When we started crossing back over the glacier to head up the wall to Bonney Pass, the storm really let loose.

Here I am in the middle of granite peaks, walking on an ice field that must be a mile wide and totally exposed - the lightning with thunder so loud I thought it was an inch away. I'd let go of the ice axe, only then realized, the thunder claps after the lightning, duh! The snow was blowing, the hail was coming down, and I scraped the top of the snow so I can get some moisture. My water bottle never did melt the snow, and both Quinlan and I were out of water.

As we started the climb up the wall of Bonney Pass with the thunder so loud, and the snow falling so fast, that Quinlan's kicked steps filled up.

He's moving at a much faster pace than I, so while I'm grateful for the steps he's providing, I need to watch the ground carefully.

I have to confess more than once while climbing up this vertical wall, I wanted to just lie down and sleep. I would take 10 steps at a time, stop for 10 seconds to catch my breath, scoop up some snow, and then start again. I'd already been climbing for more than 12 hours and was exhausted at this point.

At first, I'd look up ahead to see where Quinlan was, but it got depressing to look up and see not only how far ahead he was, but how much more vertical wall I had to climb. Instead, I kept my head down and tried to think of thoughts other than how hard this was, how cold it was, how the weather was getting worse, and therefore I only glanced up occasionally.

It was so hard it's almost impossible to describe, but I do have the most amazing feeling of pride for having accomplished this.

We finally made it to the top of the pass. My heel was burning, the bottom of the same foot (surgery scheduled for Sept. 9) suffered a torn ligament and I was wearing these freakin' crampons. With the wet boots, clothes, lack of water and the crampons on my boots, it felt like a lot to overcome.

My crampons had also ripped the bottom of my pants, (results of lazy tired feet) and now they've filled up with snow between the lining and the waterproofing, and it made me wetter and colder and heavier with each step.

I was totally wet, my fingers were cold from being wet and holding the ice axe. It turned out I had both my liner and glove on left hand, but on my right hand was only the liner. It was so wicked out there I never stopped to put on my outer glove. Now my right hand was wrapped around my axe.

Quinlan helped me get the liner off and we found the glove in my pack. When I pulled off the glove liner four of my fingers were white from the second knuckle to the tips.

He helped me put the mountaineering glove on and off we went.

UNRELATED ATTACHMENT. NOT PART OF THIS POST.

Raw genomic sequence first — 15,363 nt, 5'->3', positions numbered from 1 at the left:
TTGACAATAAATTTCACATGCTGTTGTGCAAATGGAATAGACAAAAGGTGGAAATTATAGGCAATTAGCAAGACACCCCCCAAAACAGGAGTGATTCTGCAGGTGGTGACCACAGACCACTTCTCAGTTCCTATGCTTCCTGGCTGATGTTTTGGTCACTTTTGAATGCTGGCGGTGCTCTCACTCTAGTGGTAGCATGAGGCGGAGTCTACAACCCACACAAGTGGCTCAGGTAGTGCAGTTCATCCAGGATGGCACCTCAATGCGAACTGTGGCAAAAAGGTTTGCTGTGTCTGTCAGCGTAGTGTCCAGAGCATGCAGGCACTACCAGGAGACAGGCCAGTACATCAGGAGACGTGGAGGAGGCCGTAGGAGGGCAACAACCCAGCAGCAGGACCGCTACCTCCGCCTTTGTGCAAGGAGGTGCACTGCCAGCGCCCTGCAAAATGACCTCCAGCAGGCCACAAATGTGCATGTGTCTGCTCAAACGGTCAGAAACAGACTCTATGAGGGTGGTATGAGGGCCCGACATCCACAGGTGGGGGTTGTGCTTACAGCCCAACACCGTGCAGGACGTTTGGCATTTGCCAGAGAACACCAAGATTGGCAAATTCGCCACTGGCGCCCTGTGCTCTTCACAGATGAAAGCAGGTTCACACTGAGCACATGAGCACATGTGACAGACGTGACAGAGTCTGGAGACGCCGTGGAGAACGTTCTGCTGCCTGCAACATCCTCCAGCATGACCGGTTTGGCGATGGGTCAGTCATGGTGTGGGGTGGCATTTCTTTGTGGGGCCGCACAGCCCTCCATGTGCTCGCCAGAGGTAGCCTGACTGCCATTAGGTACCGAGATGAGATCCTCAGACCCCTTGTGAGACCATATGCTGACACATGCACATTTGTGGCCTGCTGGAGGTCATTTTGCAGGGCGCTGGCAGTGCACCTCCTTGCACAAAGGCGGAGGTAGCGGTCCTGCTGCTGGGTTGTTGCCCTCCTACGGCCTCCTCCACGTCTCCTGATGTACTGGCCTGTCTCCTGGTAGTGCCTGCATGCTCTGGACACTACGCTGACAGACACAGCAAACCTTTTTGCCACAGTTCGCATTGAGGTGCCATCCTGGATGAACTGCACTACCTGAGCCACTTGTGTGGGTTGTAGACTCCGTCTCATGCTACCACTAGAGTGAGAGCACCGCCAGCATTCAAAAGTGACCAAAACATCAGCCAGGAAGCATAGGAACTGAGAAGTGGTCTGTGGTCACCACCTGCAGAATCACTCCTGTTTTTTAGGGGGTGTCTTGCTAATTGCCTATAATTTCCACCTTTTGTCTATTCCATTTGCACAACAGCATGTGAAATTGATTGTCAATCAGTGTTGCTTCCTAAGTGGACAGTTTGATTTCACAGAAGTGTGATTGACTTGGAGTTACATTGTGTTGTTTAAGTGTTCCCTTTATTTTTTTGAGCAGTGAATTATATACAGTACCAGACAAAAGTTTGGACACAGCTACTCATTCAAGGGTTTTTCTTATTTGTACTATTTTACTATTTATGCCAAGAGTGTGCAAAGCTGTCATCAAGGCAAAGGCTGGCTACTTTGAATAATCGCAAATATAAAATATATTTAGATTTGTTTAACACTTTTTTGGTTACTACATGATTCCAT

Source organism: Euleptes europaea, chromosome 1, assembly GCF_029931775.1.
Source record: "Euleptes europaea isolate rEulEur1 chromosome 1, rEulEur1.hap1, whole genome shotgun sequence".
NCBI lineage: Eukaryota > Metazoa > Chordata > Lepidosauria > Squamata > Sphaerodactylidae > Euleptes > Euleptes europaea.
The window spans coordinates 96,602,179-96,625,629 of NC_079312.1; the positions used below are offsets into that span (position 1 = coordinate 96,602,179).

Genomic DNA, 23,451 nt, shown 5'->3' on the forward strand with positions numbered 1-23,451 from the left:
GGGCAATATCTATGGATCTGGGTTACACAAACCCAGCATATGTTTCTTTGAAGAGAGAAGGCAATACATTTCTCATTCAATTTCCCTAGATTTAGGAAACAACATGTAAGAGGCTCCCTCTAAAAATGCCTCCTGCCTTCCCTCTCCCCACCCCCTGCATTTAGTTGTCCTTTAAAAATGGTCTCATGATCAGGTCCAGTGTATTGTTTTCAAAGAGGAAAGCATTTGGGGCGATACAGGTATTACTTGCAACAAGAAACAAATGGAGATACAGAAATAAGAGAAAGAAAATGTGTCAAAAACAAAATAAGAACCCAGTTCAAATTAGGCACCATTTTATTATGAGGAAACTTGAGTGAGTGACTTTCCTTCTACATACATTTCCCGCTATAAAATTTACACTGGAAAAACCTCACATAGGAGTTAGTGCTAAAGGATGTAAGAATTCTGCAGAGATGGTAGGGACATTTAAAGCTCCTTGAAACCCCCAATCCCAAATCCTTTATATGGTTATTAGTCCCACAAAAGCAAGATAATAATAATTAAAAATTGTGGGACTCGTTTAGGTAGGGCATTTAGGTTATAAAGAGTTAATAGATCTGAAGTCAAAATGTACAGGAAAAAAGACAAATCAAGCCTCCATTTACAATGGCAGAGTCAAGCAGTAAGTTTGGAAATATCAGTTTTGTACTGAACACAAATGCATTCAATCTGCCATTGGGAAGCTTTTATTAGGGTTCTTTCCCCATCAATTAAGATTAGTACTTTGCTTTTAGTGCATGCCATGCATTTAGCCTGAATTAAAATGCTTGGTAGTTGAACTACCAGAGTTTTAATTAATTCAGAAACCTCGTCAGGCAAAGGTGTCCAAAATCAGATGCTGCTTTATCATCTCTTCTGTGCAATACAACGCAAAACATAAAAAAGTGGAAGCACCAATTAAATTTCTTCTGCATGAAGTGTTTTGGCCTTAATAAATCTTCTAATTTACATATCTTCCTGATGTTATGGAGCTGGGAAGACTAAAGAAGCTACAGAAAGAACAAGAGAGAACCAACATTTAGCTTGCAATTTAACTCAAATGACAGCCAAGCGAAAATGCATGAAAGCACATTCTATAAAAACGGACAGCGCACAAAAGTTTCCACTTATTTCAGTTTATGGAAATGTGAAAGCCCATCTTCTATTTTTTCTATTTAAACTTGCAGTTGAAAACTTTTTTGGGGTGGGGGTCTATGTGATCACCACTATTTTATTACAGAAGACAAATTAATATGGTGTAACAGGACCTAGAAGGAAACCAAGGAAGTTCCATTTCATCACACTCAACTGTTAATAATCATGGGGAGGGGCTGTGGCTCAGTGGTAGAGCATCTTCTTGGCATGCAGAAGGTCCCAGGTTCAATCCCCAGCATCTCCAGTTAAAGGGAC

After about 20 minutes of down climbing, where I plunged my heels into the snow so I didn't fall, we finally reached a place where we could glissade down the slope.

We roped up again so we didn't lose control and proceed to slide - 35 minutes later I'm down at Camp 3 and crawling into the tent - everything I had on was soaked.

Back to the world
Katie said she had a fun day, she said the storm was so wicked on her side of the pass that she never left the tent except to use the bathroom and grab the hanging food bag.

She stayed dry, read, ate and napped, and was extremely happy she didn't attempt the mountain, and that we had made it back in one piece.

We hiked down to Camp 1 on Thursday.

I stayed up late by myself that night, made a fire and watched the storms, the stars, felt the hail, and enjoyed the time. And then Friday, we did the 13 mile trudge to the trailhead. Up and down, up and down - we went to dinner in Pinedale, and then drove the two hours to Jackson Hole.

After we reached Jackson Hole, Wyo., Katie and I were finally safe and clean. It felt so good to shower.

We spent Saturday in Jackson Hole, and adopted a 3-year-old Boxer/Queensland Heeler (cattle dog) named Bella and made all the arrangements to fly her home with us.

It was the best week ever.

One moment in particular stands out. When I returned to the tent after the climb, Katie asked me, "Hey, Dad, would you do it again?" I thought for a second and answered simply, "Not today."

This experience was so much more then just climbing a mountain. I spent eight days with my daughter and I learned so much about her. I have so much respect for her. The respect came from not only her physical courage and ability, but also from the discussions we had. I learned things that opened my eyes about my daughter.

It was very cool. Heck, eight days, 24/7 and we didn't have an argument until we landed at LAX.

Andrew Pfeffer is a resident of Saugus.